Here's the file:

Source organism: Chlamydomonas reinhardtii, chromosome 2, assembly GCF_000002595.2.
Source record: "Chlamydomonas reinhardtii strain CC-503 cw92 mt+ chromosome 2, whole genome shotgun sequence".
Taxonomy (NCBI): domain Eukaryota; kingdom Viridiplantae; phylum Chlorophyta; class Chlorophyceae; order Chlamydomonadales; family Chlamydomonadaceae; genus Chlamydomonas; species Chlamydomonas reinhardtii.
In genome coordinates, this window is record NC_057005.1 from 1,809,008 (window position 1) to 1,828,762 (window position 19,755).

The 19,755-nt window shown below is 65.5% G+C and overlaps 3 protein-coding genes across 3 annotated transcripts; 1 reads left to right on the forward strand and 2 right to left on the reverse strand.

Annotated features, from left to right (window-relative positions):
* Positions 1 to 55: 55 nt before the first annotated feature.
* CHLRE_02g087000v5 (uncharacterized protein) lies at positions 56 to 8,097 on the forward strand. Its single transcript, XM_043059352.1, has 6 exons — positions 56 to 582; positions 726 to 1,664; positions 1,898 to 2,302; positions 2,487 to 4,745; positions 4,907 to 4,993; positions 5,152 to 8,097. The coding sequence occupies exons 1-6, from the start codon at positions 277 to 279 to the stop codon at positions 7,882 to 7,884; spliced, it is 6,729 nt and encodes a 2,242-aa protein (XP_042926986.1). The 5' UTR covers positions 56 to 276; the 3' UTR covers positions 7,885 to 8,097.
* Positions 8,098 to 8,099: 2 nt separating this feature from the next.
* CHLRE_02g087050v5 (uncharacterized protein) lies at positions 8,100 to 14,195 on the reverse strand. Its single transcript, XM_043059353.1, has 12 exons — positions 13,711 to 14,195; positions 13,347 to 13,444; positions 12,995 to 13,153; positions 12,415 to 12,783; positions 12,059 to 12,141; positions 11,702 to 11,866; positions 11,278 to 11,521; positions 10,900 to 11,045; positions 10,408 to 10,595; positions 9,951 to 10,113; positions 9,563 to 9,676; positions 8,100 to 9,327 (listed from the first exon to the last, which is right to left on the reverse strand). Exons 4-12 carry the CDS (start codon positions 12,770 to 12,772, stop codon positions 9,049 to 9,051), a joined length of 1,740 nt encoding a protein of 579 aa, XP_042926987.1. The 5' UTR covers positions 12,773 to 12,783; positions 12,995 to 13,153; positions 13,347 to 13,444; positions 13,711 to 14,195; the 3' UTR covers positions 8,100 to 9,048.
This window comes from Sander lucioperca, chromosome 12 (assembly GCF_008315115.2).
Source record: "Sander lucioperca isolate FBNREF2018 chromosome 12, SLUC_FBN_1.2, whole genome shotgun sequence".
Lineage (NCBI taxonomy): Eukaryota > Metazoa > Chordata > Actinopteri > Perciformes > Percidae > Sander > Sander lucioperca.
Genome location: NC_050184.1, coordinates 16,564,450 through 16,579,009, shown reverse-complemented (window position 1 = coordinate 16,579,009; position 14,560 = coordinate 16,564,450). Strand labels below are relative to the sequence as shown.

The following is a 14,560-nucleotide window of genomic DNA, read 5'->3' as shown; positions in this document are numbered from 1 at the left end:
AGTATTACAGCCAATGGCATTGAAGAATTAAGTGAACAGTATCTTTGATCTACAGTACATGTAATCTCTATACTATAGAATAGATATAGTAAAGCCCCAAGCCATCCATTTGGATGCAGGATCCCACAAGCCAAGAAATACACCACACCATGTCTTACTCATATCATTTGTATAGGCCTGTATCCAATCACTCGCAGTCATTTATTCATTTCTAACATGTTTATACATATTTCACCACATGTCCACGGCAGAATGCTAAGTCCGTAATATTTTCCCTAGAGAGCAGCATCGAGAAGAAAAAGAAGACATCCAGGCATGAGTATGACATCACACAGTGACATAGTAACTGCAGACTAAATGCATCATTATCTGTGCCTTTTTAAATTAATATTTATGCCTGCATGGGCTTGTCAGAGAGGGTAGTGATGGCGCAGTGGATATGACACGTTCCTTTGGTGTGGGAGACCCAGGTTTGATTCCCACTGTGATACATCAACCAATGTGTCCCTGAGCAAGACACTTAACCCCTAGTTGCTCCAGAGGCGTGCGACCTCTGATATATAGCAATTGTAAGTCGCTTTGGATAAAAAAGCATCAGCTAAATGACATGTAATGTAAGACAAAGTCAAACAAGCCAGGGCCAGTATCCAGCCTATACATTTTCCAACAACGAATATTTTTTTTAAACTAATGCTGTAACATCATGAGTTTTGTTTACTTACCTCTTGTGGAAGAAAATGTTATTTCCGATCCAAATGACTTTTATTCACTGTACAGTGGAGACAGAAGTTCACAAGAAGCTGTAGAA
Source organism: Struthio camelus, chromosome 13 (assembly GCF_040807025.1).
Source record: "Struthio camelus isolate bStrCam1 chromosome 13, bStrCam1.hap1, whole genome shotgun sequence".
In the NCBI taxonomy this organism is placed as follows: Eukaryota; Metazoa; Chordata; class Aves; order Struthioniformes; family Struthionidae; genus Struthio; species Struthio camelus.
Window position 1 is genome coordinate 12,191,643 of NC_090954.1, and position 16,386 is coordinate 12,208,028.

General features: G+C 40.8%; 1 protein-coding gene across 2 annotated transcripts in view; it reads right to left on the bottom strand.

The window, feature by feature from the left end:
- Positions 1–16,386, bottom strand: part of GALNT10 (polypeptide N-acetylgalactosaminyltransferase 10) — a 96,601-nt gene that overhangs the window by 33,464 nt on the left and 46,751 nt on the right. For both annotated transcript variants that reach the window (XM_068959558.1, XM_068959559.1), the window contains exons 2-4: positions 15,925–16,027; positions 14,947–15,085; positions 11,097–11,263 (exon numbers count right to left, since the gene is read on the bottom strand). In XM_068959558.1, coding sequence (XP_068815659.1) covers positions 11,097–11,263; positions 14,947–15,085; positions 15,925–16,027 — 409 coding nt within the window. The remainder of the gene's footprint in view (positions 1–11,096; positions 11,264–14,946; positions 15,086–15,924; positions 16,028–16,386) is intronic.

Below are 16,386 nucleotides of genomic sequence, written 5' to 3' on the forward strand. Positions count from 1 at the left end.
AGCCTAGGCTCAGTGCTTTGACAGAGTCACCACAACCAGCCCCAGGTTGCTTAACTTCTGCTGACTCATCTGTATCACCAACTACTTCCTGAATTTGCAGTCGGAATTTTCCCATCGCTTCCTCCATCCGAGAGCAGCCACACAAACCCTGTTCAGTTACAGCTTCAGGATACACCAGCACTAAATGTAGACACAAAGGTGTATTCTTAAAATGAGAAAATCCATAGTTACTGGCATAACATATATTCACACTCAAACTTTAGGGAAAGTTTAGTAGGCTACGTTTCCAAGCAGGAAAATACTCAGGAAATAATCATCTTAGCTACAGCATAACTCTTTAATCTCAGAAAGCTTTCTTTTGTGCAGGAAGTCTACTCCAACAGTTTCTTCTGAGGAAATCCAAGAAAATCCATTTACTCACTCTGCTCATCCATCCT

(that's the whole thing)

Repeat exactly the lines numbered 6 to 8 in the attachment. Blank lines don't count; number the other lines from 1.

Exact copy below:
Annotated features, from left to right (window-relative positions):
* Positions 1 to 55: 55 nt before the first annotated feature.
* CHLRE_02g087000v5 (uncharacterized protein) lies at positions 56 to 8,097 on the forward strand. Its single transcript, XM_043059352.1, has 6 exons — positions 56 to 582; positions 726 to 1,664; positions 1,898 to 2,302; positions 2,487 to 4,745; positions 4,907 to 4,993; positions 5,152 to 8,097. The coding sequence occupies exons 1-6, from the start codon at positions 277 to 279 to the stop codon at positions 7,882 to 7,884; spliced, it is 6,729 nt and encodes a 2,242-aa protein (XP_042926986.1). The 5' UTR covers positions 56 to 276; the 3' UTR covers positions 7,885 to 8,097.